How We Treat & Prevent Fistula

A woman seeking fistula treatment naps while waiting for her consultation.

What is Fistula?

Because fistula is uncommon and almost unheard of in developed countries, any conversation with those outside the medical profession generally requires some level of explanation. That’s because the condition is uncommon in developed nations and experienced by 2 to 3 million women and girls living in absolute poverty; and a topic that can make you cringe. The majority of these women and girls reside in areas with limited access to healthcare.

The “road” to Wamba. In 2018 Dr. Justin and three other staff made the trek to Wamba.

What happens to a woman with Fistula?

Obstetric Fistula is a hole in the birth canal caused by prolonged labor. Without education and (timely) medical attention such as a cesarean section, injury can occur. Many women suffer for decades without receiving treatment for something preventable. And women don’t just suffer physically. A woman with fistula becomes a social outcast, even within her home. In her incontinence and limited ability to work, she suffers in shame and isolation from her husband, family, and friends. Because it is the African woman’s responsibility to care for the family’s health and wellbeing, when she suffers, the whole family suffers–socially and economically.

A woman waits for surgery during an outreach mission.

How are we, at HEAL Africa, ending Fistula?

Treatment. Our hospital has medical expertise and resources to treat fistula. Through the generosity of individual donors and partners like EngenderHealth and the Fistula Foundation, we are able to provide treatment beyond the hospital on outreach missions to reach women in the most difficult areas. A fistula repair is considered major surgery, running approximately $500 for each woman treated. While we have been able to treat hundreds of women, the number can still vary by the availability of funding.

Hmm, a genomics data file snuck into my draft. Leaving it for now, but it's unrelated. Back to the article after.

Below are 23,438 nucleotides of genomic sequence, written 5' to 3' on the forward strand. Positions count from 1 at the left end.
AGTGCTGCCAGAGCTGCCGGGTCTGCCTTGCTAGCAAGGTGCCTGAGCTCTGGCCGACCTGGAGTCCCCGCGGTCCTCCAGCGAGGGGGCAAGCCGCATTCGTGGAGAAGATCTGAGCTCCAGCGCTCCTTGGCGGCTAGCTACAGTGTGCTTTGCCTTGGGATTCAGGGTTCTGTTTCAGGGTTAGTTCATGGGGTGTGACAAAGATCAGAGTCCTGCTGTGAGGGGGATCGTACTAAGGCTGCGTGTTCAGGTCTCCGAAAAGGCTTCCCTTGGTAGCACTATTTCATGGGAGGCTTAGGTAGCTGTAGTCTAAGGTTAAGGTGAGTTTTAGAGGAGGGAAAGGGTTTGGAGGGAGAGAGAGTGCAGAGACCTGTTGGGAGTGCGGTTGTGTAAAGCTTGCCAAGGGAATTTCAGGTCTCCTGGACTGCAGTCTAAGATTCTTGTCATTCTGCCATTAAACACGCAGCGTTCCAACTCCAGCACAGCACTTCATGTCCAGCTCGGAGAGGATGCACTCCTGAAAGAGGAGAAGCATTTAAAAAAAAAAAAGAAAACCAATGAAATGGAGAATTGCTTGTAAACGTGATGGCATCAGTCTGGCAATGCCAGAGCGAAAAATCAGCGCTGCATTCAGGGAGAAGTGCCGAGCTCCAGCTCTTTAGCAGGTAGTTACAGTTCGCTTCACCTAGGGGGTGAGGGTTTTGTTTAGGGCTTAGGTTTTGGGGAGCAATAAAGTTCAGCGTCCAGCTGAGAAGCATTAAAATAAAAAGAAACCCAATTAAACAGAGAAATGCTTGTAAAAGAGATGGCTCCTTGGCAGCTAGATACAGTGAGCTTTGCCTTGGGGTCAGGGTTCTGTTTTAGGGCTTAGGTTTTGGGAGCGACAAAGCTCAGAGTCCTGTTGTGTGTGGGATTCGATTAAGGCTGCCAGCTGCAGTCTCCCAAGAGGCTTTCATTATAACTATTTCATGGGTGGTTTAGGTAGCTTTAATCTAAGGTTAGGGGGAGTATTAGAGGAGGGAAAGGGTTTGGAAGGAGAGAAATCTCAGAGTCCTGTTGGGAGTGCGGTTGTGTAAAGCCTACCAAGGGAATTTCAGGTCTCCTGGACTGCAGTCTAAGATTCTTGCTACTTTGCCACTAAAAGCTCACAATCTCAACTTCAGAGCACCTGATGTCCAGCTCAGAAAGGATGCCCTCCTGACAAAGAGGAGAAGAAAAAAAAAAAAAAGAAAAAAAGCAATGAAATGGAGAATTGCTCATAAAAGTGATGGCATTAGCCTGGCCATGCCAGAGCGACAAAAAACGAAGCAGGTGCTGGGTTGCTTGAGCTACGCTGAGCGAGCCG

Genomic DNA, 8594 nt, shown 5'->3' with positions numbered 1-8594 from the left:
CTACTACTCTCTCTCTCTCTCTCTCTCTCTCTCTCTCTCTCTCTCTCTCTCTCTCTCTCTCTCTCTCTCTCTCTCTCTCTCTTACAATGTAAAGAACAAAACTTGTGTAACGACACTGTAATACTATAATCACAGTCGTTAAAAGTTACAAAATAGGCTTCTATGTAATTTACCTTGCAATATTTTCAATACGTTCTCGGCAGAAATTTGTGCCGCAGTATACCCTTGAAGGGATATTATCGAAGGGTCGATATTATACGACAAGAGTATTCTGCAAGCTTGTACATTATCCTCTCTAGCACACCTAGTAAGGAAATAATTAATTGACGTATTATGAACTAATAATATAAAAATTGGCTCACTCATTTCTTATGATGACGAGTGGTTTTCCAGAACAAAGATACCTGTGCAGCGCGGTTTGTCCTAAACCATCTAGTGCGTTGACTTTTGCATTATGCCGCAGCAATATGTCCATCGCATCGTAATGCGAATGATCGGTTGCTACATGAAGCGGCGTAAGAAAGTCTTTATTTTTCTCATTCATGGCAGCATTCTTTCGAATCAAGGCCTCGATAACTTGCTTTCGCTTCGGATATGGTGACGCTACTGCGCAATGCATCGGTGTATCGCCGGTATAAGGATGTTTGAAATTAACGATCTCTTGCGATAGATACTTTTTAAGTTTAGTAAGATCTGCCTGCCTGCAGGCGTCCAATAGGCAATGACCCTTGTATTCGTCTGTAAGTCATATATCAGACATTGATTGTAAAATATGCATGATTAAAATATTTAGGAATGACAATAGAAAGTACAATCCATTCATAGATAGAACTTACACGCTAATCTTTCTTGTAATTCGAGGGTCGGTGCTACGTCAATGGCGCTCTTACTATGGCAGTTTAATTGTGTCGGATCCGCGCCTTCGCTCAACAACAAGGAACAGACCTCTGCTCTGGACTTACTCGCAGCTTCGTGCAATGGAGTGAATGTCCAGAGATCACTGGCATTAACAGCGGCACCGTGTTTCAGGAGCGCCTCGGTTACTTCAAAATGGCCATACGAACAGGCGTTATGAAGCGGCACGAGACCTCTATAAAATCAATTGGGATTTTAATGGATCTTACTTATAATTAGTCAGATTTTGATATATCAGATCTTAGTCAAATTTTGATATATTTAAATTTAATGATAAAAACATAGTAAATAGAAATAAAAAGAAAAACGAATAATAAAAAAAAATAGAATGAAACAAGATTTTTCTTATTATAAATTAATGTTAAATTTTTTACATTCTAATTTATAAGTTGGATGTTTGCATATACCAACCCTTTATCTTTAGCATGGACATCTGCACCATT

Reaching Women

HEAL Africa is one of the very few referral hospitals with resources and expertise to treat fistula. (40 km by foot is far!)

Prevention. Most of the funding we receive is dedicated to the treatment, but prevention is also critical for sustainable change. HEAL Africa conducts public health education related to family planning, fostering dialogue on cultural issues impacting care and training local health professionals. This process involves training influential community leaders to recognize and advocate on behalf of marginalized individuals and the broader needs of the community.

Addressing poverty as prevention. One of the critical reasons women avoid seeking care, apart from cultural “misconceptions”, is the financial burden. The $10 cost of prenatal can mean choosing between eating and/or a child’s education for at least a month. Solidarity groups formed within Village Savings Loan Associations has been a life-changing experience. Not only do participants learn income-generating skills and financial literacy, but the women are able to care for one another, increasing their income capacity for basic needs…like the cost of delivering a baby in a hospital.

Fistula patients in the new facility donated by the Fistula Foundation.

Observing International Day to End Obstetric Fistula

It was May 23, 2013, at HEAL Africa, when the UN Secretary-General, Ban Ki-moon, announced the importance of treating and preventing fistula, by establishing a global observance day: International Day to End Obstetric Fistula. 

Waiting for the arrival of UN Secretary-General, Ban Ki-moon at HEAL Africa. Dr. Jo Lusi (in white suit/red tie) stands between Dr. Mukwege and Dr. Justin Paluku, two of DRC’s prominent fistula surgeons.